Tool Archives Inactive PeopleSoft Data

By Matthew Hicks  |  Posted 2002-09-16 Print this article Print

OuterBay software speeds application performance by clearing out the cobwebs.

OuterBay Technologies Inc. is expanding the applications it supports with a software tool that offloads storage of inactive data for business applications. The Campbell, Calif., company tomorrow will launch a beta version of LiveArchive for PeopleSoft that supports PeopleSoft Inc.s namesake suite of enterprise applications. Since 1999, OuterBay has offered LiveArchive for Oracle Corp.s applications. LiveArchive improves application data management by allowing inactive data to be stored on less-expensive servers and storage systems than active data, said OuterBay Chairman and CEO Michael Howard. Such a move can improve performance of applications as well as free up space and investment dollars for new business initiatives. Offloading inactive data also can help in upgrading to the most recent versions of applications, he said.
LiveArchive also is application aware, meaning it can identify inactive data based on the business rules of the applications. To end users, the inactive data also appears no different than active data.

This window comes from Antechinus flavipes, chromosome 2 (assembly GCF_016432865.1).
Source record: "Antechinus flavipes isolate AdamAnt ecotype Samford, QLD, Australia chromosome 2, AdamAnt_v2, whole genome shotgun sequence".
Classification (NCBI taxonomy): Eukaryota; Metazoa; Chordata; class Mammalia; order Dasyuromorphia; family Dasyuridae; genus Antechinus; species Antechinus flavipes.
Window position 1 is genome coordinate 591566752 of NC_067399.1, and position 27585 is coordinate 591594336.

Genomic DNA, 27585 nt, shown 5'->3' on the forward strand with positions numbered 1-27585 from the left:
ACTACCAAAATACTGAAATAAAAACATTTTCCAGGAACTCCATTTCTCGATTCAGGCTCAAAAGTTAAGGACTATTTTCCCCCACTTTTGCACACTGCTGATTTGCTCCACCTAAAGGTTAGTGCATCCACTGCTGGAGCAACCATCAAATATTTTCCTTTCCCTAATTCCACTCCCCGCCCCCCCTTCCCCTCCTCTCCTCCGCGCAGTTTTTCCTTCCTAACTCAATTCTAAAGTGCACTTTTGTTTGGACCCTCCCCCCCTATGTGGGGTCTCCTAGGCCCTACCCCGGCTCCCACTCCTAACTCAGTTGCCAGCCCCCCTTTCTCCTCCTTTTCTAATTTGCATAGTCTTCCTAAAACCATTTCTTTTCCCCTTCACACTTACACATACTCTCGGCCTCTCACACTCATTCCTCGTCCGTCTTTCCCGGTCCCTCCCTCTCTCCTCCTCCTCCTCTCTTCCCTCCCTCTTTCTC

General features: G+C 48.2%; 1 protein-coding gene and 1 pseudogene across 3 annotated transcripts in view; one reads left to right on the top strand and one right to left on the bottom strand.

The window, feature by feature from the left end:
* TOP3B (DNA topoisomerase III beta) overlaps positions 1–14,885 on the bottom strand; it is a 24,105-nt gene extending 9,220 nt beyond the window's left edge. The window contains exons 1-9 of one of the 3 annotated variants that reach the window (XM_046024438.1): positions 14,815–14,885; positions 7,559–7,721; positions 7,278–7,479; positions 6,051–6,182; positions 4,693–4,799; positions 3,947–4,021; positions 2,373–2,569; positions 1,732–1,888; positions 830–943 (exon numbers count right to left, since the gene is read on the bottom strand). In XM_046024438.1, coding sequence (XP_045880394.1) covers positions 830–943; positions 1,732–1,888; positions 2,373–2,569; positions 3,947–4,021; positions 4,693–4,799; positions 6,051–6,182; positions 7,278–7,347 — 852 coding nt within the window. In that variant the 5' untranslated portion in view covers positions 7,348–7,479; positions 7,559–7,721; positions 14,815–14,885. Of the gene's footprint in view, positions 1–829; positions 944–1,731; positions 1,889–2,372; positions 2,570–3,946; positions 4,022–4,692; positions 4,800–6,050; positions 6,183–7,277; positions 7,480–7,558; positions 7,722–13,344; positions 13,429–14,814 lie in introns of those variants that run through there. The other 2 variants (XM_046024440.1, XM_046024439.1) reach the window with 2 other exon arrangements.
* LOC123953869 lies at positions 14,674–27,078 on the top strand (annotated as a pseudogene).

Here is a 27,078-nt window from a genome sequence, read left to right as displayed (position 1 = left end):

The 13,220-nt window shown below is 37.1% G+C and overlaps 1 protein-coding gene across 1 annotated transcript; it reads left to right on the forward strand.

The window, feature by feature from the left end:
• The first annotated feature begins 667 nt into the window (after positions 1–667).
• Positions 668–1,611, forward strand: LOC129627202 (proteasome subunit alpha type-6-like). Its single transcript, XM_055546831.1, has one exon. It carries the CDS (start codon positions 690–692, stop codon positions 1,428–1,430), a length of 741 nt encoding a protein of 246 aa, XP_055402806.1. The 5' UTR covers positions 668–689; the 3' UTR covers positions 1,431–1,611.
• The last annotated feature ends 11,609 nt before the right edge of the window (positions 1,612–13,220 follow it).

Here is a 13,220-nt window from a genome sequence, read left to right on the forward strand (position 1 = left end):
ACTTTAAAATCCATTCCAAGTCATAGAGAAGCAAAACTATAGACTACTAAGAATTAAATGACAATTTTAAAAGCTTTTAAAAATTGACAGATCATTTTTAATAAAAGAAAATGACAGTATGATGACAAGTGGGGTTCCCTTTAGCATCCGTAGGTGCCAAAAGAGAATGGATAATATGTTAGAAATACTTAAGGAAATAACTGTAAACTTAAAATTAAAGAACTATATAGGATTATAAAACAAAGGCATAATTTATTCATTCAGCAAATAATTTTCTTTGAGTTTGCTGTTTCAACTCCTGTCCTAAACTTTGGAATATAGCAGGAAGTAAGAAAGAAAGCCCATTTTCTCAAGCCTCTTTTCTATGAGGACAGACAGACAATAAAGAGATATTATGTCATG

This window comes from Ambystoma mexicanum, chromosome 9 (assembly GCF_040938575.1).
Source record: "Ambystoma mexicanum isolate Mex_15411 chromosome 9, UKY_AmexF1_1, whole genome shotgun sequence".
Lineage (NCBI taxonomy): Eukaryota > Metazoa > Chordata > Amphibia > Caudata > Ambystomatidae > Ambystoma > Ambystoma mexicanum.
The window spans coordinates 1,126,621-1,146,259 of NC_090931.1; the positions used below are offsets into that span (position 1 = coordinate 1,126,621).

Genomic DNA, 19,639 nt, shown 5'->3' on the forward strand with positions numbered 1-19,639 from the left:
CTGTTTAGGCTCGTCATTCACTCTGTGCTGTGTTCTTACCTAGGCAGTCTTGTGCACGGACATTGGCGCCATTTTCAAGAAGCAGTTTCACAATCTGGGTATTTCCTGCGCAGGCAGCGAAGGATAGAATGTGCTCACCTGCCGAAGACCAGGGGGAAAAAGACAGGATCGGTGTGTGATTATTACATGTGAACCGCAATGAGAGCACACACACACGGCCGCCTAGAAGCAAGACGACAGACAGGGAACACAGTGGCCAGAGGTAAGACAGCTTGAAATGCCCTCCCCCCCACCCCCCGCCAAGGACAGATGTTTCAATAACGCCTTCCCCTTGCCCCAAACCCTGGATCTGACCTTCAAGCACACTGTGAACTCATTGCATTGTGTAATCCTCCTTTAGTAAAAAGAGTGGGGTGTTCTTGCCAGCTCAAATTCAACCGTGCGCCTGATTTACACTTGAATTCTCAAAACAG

A production version of the LiveArchive for PeopleSoft is expected by the end of the year, Howard said. After that release, he expects versions of LiveArchive applications for Siebel Systems Inc. and SAP AG software to follow in the next 12 months.
Matthew Hicks As an online reporter for, Matt Hicks covers the fast-changing developments in Internet technologies. His coverage includes the growing field of Web conferencing software and services. With eight years as a business and technology journalist, Matt has gained insight into the market strategies of IT vendors as well as the needs of enterprise IT managers. He joined Ziff Davis in 1999 as a staff writer for the former Strategies section of eWEEK, where he wrote in-depth features about corporate strategies for e-business and enterprise software. In 2002, he moved to the News department at the magazine as a senior writer specializing in coverage of database software and enterprise networking. Later that year Matt started a yearlong fellowship in Washington, DC, after being awarded an American Political Science Association Congressional Fellowship for Journalist. As a fellow, he spent nine months working on policy issues, including technology policy, in for a Member of the U.S. House of Representatives. He rejoined Ziff Davis in August 2003 as a reporter dedicated to online coverage for Along with Web conferencing, he follows search engines, Web browsers, speech technology and the Internet domain-naming system.

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